Happy Monday, guys!
Today, we're reviewing John David Anderson's beautifully touching Ms. Bixby's Last Day.
I never cry while reading. (Seriously. The last time I did was when I was reading Order of the Phoenix on release night.) However, I cried reading this, because it's a beautiful love letter to teachers, students and the unique love they have for one another.
Published June 21st 2016 by Walden Pond Press
Format read: Finished copy via publisher
Topher, Brand, and Steve know this better than anyone. And so when Ms. Bixby unexpectedly announces that she is very sick and won’t be able to finish the school year, they come up with a plan: a plan that starts with them cutting school for the first time in their lives and making their way across their hometown. Through the three different stories they tell, we begin to understand just what Ms. Bixby means to Topher, Brand, and Steve—and why they are willing to go to such great lengths to tell her.
Anderson introduces us to Topher, Brand and Steve, three twelve-year-old boys who have bonded via their friendship and their equal admiration for their sixth grade teacher, Ms. Bixby.
So when Ms. Bixby announces that she needs to take the year off to recover from illness, the three friends plan a one-day escapade to spend time with Ms. Bixby and celebrate the impact she’s had on their lives…
We’ve all had at least one teacher who has proven to be unforgettable, and Anderson does a beautiful job of showing just how much of that impact comes not from fantastic moments like doing all of the voices in The Hobbit or assigning activities like memorizing movie speeches, but from the day-to-day interactions that incrementally make people’s lives a little better.
As the three boys attempt to make their way to see her and have run-ins with an expensive white cheesecake, a bottle of wine and a bag of fries, Anderson has each of the boys recap their individual experiences through alternating chapters. We learn about moments of encouragement from Ms. Bixby ranging to encouragement for a burgeoning art talent, to reminder that grades aren’t the only endgame for school.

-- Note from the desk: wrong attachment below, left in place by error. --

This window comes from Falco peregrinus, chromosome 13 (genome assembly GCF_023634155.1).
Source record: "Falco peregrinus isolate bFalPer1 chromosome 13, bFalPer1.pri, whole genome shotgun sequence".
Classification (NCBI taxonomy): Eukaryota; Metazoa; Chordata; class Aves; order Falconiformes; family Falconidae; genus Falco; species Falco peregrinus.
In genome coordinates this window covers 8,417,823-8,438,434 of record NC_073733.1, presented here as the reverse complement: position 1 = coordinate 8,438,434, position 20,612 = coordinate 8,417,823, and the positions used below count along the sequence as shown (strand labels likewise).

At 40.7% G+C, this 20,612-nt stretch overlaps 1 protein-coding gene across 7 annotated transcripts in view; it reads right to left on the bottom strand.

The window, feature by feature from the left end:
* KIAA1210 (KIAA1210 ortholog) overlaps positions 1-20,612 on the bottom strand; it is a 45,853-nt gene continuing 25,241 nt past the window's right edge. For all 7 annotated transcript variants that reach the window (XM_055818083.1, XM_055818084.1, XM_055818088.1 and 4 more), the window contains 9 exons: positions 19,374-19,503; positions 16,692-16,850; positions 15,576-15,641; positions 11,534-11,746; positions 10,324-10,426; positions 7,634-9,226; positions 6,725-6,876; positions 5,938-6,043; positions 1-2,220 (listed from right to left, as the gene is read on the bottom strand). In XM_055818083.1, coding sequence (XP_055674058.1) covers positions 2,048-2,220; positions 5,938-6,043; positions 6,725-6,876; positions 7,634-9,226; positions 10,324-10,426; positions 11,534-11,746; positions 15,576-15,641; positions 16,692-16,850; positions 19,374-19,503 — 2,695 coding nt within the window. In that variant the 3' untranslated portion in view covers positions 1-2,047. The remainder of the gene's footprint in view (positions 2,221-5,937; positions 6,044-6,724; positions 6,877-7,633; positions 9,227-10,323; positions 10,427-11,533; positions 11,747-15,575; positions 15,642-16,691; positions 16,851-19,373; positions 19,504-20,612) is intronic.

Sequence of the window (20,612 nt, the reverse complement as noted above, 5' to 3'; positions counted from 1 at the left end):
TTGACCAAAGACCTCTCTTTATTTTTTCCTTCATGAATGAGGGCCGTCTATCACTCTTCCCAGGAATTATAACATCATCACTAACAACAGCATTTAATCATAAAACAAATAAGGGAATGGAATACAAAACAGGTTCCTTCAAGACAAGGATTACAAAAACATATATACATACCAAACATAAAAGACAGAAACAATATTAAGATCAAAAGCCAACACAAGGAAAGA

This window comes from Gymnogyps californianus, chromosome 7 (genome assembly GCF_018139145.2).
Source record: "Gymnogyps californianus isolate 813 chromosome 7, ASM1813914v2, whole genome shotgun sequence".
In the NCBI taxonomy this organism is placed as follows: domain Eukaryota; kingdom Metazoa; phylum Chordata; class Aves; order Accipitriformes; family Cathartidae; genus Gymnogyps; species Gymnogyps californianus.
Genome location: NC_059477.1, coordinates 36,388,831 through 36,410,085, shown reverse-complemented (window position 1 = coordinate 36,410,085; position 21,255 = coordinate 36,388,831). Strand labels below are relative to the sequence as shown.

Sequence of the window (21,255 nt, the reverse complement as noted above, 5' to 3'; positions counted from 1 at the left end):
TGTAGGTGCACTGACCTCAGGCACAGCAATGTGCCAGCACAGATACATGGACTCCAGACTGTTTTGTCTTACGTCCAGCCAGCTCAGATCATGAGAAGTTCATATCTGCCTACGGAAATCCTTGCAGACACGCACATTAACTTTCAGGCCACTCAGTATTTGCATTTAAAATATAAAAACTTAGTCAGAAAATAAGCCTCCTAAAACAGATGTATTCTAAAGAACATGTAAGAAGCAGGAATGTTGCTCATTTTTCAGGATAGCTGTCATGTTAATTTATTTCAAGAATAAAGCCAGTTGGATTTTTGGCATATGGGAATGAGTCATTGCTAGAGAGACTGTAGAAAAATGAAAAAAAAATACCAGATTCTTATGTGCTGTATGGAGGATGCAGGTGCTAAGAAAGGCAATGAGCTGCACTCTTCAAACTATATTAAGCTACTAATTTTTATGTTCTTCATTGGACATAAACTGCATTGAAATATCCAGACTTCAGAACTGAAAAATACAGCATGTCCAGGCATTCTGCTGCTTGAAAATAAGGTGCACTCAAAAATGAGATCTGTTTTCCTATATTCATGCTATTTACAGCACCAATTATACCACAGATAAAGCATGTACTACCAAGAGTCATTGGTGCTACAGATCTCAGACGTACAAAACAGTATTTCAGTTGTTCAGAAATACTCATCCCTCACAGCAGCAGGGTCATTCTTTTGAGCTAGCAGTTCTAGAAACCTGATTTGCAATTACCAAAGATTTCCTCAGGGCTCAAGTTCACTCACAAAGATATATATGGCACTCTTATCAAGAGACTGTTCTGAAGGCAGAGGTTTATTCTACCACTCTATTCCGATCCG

And most poignantly, Anderson shares Ms. Bixby’s attempts to help one of the trio carry on with household duties that are beyond his years, without judgment or any attempt to take things over for him. Instead, it’s just quiet companionship as the job gets done. It’s a brilliant reminder by Anderson that part of our time spent in school is learning how to grow at our own pace, and Bixby clearly sees that it’s only a matter of time, before things are set to rights.
In each of these instances, Anderson has crafted a genuine love letter and reminder to the heart, love and sacrifice that many teachers give year after year to their students, and it’s particularly humbling when readers are reminded that in fact, there are many Ms. Bixby’s across the world right now, doing very much the same thing.
Though the road trip absolutely doesn’t turn out as planned, even those misfortunes are a testament to the love that these boys have for Ms. Bixby. Their willingness to pull out all the stops to see her are a poignant reminder of how she’s helped them grow, and also a nice nod to the fact that sometimes, it’s okay if we recognize that our teachers are humans who also deserve to be recognized – something especially poignant when we come to the conclusion.
Of special note: *Spoilers ahead*
It’s worth mentioning that unfortunately, there is no happy ending for Ms. Bixby. We learn in the epilogue that she has passed on in the middle of a surgery, and her students hear the news from their principal.
There’s no way this is going to be an easy read for younger readers, but Anderson handles the sad – if not wholly unexpected – news with dignity and understanding. The trio approaches the passing with a love of their memories for their teacher, but also with an understanding that it’s now up to them to live their lives with the spirit and zest that she warmly shared with them.
Readers will likely have a lot of questions, and educators and parents have an opportunity to have a very candid conversation about love, respect, and illness.
All in all, this is a heartbreaking, beautiful tribute to a fictional teacher, but also to every teacher who has committed themselves as wholeheartedly and unreservedly as the brilliant Ms. Bixy. This is an absolutely worthy read. Cannot recommend highly enough.
About the author:
John David Anderson is the author of many books for young readers, including Sidekicked and The Dungeoneers. A dedicated root beer connoisseur and chocolate fiend, he lives with his wife, two kids, and a perpetually whiny cat in Indianapolis. You can visit him online at www.johndavidanderson.org.